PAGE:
What are neurological disorders?
Neurological disorders affect about ten million people in the UK . Neurological disorders are diseases of the central and peripheral nervous system – the brain, the spinal cord, the cranial and peripheral nerves, the autonomic nervous system, the nerve roots, the neuromuscular plate and the muscles.
There are more than 600 neurological disorders. The most common are:
Prognosis of the disease
The prognosis of a neurological disorder can change significantly depending on the particular disease. In the case of degenerative diseases of the nervous system, such as Alzheimer's, they can become quite severe over time, and can eventually put the patient's life at risk. Some genetic diseases are also progressive, but if spotted early on can often be treated effectively.
In the case of convulsive disorders, such as epilepsy, the prognosis is usually better. A patient with epilepsy can generally manage their symptoms through treatment, although this may take several years.
Some forms of brain or spine injury are life-threatening, as are cardiovascular conditions such as stroke. A brain tumour can sometimes benign, but if it is cancer it requires timely treatment to improve the chance of survival.
Symptoms of neurological disorders
Neurological disorders can cause a wide range of symptoms, including:
- numbness or loss of strength in a limb
- fainting and loss of consciousness
- memory problems
- cognitive difficulties
- speech problems
- vision problems
- tremors, spasms, and involuntary contractions
Medical tests for neurological disorders
Medical tests may vary depending on the affectation that the patient has. There are multiple tests to evaluate the state of the nervous system, which are more useful depending on what one wants to check. The following should be highlighted:
- Electroencephalogram: is especially useful in brain tumors or brain or spinal cord inflammation, for example.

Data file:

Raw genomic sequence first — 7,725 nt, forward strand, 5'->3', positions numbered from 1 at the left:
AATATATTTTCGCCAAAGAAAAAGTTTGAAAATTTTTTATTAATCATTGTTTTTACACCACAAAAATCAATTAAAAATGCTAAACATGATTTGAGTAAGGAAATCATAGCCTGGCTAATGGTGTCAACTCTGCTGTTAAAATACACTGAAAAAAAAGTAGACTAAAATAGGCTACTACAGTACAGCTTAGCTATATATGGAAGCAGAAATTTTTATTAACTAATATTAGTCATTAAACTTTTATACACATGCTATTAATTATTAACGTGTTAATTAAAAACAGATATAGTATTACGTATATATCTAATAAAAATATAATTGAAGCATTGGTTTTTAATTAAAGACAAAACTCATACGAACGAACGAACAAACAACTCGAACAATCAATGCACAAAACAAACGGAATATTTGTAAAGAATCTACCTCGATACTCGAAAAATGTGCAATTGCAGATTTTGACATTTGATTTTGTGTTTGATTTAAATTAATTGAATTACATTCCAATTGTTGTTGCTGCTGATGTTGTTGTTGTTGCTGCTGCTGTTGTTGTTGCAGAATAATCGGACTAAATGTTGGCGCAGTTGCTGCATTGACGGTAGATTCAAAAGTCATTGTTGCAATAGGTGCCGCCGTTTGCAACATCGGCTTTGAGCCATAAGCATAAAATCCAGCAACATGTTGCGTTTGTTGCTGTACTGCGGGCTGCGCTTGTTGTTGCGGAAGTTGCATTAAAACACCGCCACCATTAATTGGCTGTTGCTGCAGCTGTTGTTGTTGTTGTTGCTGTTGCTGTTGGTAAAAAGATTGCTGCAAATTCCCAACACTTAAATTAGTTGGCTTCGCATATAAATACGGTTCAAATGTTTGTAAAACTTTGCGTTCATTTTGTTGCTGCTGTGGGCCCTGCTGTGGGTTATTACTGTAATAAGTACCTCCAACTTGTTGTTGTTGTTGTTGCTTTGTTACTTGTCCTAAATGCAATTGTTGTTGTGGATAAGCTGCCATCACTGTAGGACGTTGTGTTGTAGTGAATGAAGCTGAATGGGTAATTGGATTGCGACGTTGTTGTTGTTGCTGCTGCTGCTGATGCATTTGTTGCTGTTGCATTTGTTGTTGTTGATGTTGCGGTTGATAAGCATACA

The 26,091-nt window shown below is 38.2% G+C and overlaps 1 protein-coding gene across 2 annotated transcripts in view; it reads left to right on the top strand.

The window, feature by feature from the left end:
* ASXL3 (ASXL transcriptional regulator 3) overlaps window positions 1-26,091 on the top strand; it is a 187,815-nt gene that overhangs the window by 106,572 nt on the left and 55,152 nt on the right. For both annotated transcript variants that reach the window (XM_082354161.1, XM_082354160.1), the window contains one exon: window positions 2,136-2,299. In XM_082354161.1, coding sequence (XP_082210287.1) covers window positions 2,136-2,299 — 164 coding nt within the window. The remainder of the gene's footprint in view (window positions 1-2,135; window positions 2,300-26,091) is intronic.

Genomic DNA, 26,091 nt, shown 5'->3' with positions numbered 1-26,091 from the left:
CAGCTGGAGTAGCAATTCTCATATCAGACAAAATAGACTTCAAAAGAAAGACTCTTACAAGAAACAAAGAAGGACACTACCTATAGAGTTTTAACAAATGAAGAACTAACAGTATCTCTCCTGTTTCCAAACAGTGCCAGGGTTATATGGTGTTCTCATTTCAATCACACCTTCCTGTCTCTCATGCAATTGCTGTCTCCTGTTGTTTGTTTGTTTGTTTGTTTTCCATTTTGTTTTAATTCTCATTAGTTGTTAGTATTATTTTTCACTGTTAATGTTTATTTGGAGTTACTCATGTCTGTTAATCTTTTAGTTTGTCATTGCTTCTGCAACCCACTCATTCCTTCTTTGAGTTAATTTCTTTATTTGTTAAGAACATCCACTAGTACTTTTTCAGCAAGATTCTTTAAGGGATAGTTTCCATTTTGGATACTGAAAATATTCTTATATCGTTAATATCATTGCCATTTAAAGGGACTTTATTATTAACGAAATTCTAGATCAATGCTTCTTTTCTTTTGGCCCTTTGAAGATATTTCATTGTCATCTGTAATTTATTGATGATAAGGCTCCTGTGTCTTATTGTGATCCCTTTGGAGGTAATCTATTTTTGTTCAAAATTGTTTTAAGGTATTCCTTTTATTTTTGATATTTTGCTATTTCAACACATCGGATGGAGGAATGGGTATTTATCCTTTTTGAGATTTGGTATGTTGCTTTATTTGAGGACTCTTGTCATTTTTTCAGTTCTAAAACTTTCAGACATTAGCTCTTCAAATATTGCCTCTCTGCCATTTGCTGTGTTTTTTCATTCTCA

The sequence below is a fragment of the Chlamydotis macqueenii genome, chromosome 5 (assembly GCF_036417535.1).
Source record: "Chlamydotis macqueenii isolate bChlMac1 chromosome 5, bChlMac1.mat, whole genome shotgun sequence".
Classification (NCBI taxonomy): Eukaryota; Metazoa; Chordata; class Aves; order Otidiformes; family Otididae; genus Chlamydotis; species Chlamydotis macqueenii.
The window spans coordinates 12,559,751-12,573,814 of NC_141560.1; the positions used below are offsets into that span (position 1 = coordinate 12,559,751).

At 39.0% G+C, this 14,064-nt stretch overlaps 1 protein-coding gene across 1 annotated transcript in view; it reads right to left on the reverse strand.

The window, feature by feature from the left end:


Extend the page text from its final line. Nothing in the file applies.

- Cerebral angiography: used to locate vascular irregularities in the brain. They can be obstructions in the blood vessels or stroke, among others.
- Computed tomography: very effective in the detection of epilepsy, brain tumors or cysts, brain damage by injury, etc.
- Magnetic resonance: this reveals to the doctor the details of organs, tissues, nerves and bones.
- Lumbar puncture: to obtain samples of cerebrospinal fluid and thus check the existence of bleeding or cerebral hemorrhages.
Can neurological disorders be prevented?
In many cases, neurological disorders are difficult to prevent, especially when they are due to hereditary factors. However, there are a number of lifestyle changes that can reduce the risk of stroke, and which are thought to reduce the risk of developing dementia later in life:
- do some physical exercise on a regular basis.
- avoid social isolation by keeping up with family and friends and getting involved in your local community
- avoid the consumption of alcohol, tobacco and illegal drugs
- get a good night’s sleep (6-8 hours a day)
- maintain a balanced diet with plenty of fruit and vegetables
- avoid brain injuries by using the necessary protection on the road or when doing extreme sport
- avoid medical risk factors such as high blood pressure, high cholesterol, stress, exhaustion, obesity, or diabetes
Treatments for neurological disorders
There are multiple treatments for neurological disorders, which can vary depending on the condition. Normally, the main treatment consists of neurorehabilitation, which aims to restore, minimise or compensate functional deficits that the patient may have, but setting realistic expectations as to what is possible.
In some cases it is possible to mitigate some symptoms with medication or surgery.
Overall, treatment aims to improve the quality of life of patients suffering from a neurological disorder, so that they can have the greatest possible independence.
In all neurological disorders, an early diagnosis is vital, so that the specialist can establish the most appropriate treatment in each case.